A community dialogue can be a strategic conversation with a few key people or a big gathering that involves many different people from a community. Simply put, they involve a series of conversations and learning opportunities on a specific topic, like community food security, and provide a space to hear different perspectives, critically discuss the topic, and plan ways to take further action in order to effect change. The format and atmosphere of dialogues can vary, and can take place anywhere from a kitchen table to a meeting hall. However, to have a successful community dialogue, the key is to have a clear purpose, a strong facilitation plan, a strategy to capture the discussion and share the learning, and debrief to support next steps.
|Title:||Planning a Community Dialogue|
Planning an effective community dialogue takes time and preparation in advance. This resource provides a brief description of community dialogues and outlines an approach to planning dialogues that supports participatory processes using the Chaordic Stepping Stones.
Our experience has taught us that calling upon the expertise of an experienced facilitator should not be overlooked, for they are an invaluable resource that can help to plan, deliver (or host) and even evaluate your community dialogue. We encourage you to draw upon the resources of an experienced facilitator or seek out training in the facilitation approaches listed below through Art of Hosting NS, ALIA Institute, New Leaf Social Innovation, and Tim Merry. This resource offers a brief description for a range of facilitation approaches that your hosting team may want to draw upon and links to additional information on the following:
- World Café
- Open Space Technology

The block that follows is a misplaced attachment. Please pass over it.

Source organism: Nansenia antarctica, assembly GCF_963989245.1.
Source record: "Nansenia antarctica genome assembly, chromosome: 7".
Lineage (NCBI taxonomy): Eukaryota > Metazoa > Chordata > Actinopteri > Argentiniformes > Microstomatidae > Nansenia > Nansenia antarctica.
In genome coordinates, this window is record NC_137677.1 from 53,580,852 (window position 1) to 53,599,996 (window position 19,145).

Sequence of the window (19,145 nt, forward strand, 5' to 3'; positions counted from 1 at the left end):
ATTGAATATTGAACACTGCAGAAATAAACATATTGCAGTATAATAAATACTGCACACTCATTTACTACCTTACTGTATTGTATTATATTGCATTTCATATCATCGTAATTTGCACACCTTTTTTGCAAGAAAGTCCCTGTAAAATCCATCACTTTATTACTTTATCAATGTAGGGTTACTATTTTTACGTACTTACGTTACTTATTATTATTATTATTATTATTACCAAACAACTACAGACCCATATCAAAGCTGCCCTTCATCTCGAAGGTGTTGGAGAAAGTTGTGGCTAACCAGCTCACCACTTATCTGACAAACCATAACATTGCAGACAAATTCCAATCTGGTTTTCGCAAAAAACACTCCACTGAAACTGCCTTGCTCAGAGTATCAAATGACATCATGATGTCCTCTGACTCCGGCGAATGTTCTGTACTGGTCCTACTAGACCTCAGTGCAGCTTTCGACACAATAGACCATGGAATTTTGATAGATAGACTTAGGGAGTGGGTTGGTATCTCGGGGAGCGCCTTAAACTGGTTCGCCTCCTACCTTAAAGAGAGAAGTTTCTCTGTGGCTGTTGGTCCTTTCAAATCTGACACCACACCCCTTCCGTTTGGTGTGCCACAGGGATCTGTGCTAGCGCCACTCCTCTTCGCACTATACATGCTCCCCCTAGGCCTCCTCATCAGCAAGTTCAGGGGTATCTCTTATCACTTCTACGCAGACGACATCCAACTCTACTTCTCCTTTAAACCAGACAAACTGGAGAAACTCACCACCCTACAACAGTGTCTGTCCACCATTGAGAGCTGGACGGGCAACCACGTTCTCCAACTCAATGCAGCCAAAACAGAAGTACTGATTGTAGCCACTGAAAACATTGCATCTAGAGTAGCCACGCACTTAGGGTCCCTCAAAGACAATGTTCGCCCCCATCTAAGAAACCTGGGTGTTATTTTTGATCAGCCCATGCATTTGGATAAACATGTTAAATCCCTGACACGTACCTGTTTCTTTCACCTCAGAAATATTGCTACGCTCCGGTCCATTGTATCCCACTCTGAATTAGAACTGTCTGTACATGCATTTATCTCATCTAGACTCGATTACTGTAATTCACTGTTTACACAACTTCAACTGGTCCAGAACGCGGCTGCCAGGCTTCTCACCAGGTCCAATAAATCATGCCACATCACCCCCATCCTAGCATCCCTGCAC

- Pro-Action Café
|Title:||Capturing Community Dialogues|
An essential component of all community dialogues, regardless of the facilitation approach chosen, is ensuring the rich discussions and ideas that emerge are captured (a.k.a. harvested) so they can easily be shared with attendees. When planning your community dialogue be sure to ask at least one person to record notes from the discussions, take pictures and collect participants’ materials at the end of the event. These items can then be compiled and summarized into an event report, often called a “harvest”, to share with participants. This resource showcases a collection of harvest materials and templates to help you capture your dialogue.
|Title:||After a Dialogue|
Community food security is a complex issue. To effect change we need to have long term thinking with short term “baby steps” and bold actions. We need to build relationships, understand different points of view, dispel stereotypes, honestly relay ideas, and connect personal and public concerns to find solutions and build shared priorities.
Community dialogues need not be only onetime events, but rather a series of dialogues that build upon one another. Various dialogues can be held over time that take you from sharing research findings and giving them meaning through critical discussion, all the way to priority setting, policy change and other actions. Mobilizing specific actions will largely depend on available community capacity and leadership to follow-up with appropriate groups and to continue the conversation after an initial dialogue.
To continue to support conversations that speak to short and long term actions, a debrief session with the planning and hosting team will help capture any highlights or lessons learned, and help solidify next steps to maintain momentum. This tool is intended to help capture community dialogue process, outcomes and reflections that communities can learn from and build upon.